Tune in to the Africa Kicks Out Wild Polio certification event! To stream on Facebook, click here.

1.8 million

wild polio cases averted*

9 billion

oral polio vaccine doses


220 million

children vaccinated multiple times every year

2 million

volunteer vaccinators support polio campaigns every year

* Estimates between 1996-2020

In 1996, the great African leader Nelson Mandela launched the Kick Polio Out of Africa campaign with Rotary International’s support, setting out a vision for a polio-free Africa. At the time, wild polio paralysed 75,000 children each year. To protect communities from this crippling disease, African leaders, health workers, volunteers, parents, global donors and organizations united to reach every child with polio vaccines.  

On 25 August 2020, after four years without a single case of wild polio, the African region has been certified free of wild poliovirus. Decades of extraordinary investment has paid off. 

Yet, the job is not finished. These efforts must continue to prevent wild polio from returning and to end all forms of polio for good – both in Africa and globally.



All 47 countries in the African region have kicked out wild poliovirus. Hover over each country to see when the last case was reported and when it was declared free of wild poliovirus.

Photos ©️ Andrew Esiebo/WHO (Nigeria, 2020)

The Legacy of Polio eradication in Africa

Stopping wild polio in Africa has brought benefits far beyond saving children from paralysis. Africa’s health systems and public health programmes are much stronger because of the investments made in immunization, disease surveillance and outbreak response. Today, a vast network of trained polio staff and community workers help protect millions of children from vaccine-preventable diseases, while responding to health emergencies, like COVID-19. Polio’s legacy must continue to be leveraged and built on in order to achieve other major health goals in the African region.


DRC: The great lengths that polio vaccinators go to reach every last child

The top Five tech solutions that helped eradicate WPV

Nigeria: Borno - Africa's final frontier for eradicating wild polio

Mandela: The leader who helped kick WPV out of Africa

Interview with Prof Leke: How To Certify A Region WPV Free

How Africa's polio infrustructure supported the COVID-19 response


Stopping wild polio in the African region was made possible by the tireless dedication of thousands of frontline heroes, polio survivors and champions who devoted countless hours and travelled thousands of miles, sometimes at great risk, to protect children with the vaccine.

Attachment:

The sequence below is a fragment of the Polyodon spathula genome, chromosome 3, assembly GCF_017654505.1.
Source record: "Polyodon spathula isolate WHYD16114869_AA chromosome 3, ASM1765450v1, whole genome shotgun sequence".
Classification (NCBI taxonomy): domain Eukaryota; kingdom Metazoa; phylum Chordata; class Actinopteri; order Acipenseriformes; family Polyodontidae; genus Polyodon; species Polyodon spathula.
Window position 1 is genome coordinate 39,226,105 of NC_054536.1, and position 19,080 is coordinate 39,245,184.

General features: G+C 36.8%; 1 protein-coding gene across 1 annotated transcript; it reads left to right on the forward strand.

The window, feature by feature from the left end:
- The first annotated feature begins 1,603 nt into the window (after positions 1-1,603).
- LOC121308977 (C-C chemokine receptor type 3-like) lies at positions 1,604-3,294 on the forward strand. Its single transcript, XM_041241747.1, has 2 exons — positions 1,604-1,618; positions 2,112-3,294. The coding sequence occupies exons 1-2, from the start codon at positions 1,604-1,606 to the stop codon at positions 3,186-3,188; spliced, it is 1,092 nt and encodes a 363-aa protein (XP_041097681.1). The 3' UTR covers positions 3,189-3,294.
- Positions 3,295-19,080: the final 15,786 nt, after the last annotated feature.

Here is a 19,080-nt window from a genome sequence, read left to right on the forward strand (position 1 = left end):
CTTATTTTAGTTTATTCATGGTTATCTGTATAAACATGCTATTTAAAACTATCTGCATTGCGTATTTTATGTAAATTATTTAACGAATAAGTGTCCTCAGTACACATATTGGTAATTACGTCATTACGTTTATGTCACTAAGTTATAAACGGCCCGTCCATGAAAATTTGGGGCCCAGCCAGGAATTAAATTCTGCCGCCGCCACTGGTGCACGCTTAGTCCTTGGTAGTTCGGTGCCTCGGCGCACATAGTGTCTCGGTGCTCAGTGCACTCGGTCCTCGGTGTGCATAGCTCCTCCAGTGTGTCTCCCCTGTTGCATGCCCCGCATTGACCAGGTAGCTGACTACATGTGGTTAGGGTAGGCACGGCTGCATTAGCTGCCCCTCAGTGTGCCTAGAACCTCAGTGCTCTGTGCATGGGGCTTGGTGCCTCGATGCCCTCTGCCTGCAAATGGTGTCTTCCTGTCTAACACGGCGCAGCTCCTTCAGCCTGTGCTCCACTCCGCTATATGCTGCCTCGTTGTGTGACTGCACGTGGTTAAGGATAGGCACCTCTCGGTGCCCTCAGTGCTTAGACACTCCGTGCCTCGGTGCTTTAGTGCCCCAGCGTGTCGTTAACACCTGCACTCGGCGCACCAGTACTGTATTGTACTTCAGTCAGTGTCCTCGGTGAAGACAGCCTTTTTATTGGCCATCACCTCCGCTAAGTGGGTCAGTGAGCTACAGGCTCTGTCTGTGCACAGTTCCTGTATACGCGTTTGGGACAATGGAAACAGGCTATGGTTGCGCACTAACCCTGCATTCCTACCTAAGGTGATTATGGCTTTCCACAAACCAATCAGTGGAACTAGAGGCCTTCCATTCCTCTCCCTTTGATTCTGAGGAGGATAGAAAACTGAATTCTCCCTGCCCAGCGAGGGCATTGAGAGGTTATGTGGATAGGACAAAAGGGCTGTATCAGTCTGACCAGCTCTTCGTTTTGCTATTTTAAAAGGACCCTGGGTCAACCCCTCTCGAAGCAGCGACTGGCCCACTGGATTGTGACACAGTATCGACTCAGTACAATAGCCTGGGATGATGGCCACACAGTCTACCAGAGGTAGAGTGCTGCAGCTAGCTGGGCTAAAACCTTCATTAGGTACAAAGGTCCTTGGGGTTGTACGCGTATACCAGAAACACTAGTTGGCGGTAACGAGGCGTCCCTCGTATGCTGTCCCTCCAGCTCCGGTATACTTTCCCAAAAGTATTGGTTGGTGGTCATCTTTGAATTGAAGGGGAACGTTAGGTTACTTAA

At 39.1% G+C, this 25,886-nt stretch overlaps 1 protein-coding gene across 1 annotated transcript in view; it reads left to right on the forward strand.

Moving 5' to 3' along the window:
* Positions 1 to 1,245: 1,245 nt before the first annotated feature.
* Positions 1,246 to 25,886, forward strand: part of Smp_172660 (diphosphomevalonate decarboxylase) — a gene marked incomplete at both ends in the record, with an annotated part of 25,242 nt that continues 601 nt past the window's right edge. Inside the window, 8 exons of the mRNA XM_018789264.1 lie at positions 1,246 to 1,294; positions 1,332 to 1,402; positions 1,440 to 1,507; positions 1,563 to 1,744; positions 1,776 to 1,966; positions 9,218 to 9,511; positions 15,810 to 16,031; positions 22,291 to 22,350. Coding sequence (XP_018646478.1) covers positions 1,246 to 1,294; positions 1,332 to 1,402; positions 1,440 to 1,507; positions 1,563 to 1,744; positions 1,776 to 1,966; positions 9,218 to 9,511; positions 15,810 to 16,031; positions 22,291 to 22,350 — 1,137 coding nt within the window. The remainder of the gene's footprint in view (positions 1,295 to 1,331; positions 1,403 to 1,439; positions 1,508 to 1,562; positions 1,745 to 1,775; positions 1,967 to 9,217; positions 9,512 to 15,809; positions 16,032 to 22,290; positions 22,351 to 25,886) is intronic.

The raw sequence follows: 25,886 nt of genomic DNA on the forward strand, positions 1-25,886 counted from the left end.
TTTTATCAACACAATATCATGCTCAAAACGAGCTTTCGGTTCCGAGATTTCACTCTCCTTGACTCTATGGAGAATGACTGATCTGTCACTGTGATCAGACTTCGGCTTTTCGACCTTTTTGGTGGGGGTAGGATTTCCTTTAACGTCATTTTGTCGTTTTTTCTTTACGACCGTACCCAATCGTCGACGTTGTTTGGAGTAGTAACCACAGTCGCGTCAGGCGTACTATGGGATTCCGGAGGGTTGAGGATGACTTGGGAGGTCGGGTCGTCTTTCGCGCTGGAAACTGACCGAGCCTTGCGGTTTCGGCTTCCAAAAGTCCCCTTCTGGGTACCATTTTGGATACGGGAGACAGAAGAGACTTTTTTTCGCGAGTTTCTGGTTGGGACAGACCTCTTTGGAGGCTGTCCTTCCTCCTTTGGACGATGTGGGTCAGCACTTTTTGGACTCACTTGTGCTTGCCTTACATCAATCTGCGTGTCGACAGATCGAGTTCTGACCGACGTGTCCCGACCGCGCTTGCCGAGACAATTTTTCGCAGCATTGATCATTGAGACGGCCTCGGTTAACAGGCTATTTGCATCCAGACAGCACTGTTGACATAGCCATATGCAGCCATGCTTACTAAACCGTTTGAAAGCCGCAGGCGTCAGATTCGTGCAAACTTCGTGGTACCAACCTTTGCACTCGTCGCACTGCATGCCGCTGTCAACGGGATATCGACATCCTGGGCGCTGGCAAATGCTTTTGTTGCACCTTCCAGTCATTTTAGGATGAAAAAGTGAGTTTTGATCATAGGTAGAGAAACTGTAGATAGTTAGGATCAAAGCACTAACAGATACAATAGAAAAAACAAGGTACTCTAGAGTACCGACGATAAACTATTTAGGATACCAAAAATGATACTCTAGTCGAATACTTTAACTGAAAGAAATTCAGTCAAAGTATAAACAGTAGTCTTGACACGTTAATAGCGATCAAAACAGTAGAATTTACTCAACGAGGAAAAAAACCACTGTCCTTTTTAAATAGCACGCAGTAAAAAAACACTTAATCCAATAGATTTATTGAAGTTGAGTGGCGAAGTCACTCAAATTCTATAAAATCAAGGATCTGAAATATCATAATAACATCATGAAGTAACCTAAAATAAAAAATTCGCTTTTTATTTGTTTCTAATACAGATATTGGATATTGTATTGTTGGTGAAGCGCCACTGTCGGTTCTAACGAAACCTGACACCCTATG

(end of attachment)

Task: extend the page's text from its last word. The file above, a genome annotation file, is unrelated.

Musicians Theo Nzonza and Koko Ngambalia , Theo and Koko are members of the band Mbongwana Star but have been active in Congo's music scene for many years, both are survivors of Polio.

Democratic Republic of Congo: Téo Ntituvuidi and Coco Ngambali


Nigeria: Ayuba Gufwan

Roger Vuanda Movita was only two when polio took away his ability to walk. The crippling disease, locally known as buka-buka, has since hindered his life. The seventeen surgical operations he has undergone throughout his lifetime have not allowed him to fully regain the use of his lower limbs. Nevertheless, today at age 58, Roger is a successful sports journalist in Bas Congo province of the Democratic Republic of the Congo.

Democratic Republic of Congo: Roger Vuanda Movita

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Nigeria: Lawan Didi Misbahu

Isiaku Musa Maaji, a polio survivor, assembles a tricycle for other polio survivors at his workshop in Kaduna, Nigeria. He built his business by working with clients such as the local government and, more recently, with Rotary. He has become close to the Rotary family because he found them to be well organized, truthful and committed to helping the less privileged, particularly Rotary's support of polio immunization in Nigeria. He has begun participating in door-to-door polio vaccination efforts. 11 April 2019. Find the story in "The Rotarian," October 2019.

Nigeria: Isaiku Musa Maaji

16th Feb. 2020.
Maiduguri, Nigeria.
Adama Balla, 45, is a polio survivor from Borno State. She is a disability rights activist, who holds a masters degree in education from the University of Maiduguri. She became paralysed at 15 months. She is married with two healthy children. Adama is part of what is called the Polio Survivors Group, a group of volunteer polio survivors from the local community. The Polio Survivors Group accompanies vaccination teams during door to door vaccination campaigns to explain to parents who are hesitant to vaccinate their children, the risk that they put their children at if they don’t vaccinate them. “I am very happy that I am part of wild polio eradication,” says Adama. “The next generation will be healthy. No more wheelchairs, no more crutches. It’s about time that people believe that vaccines are safe.”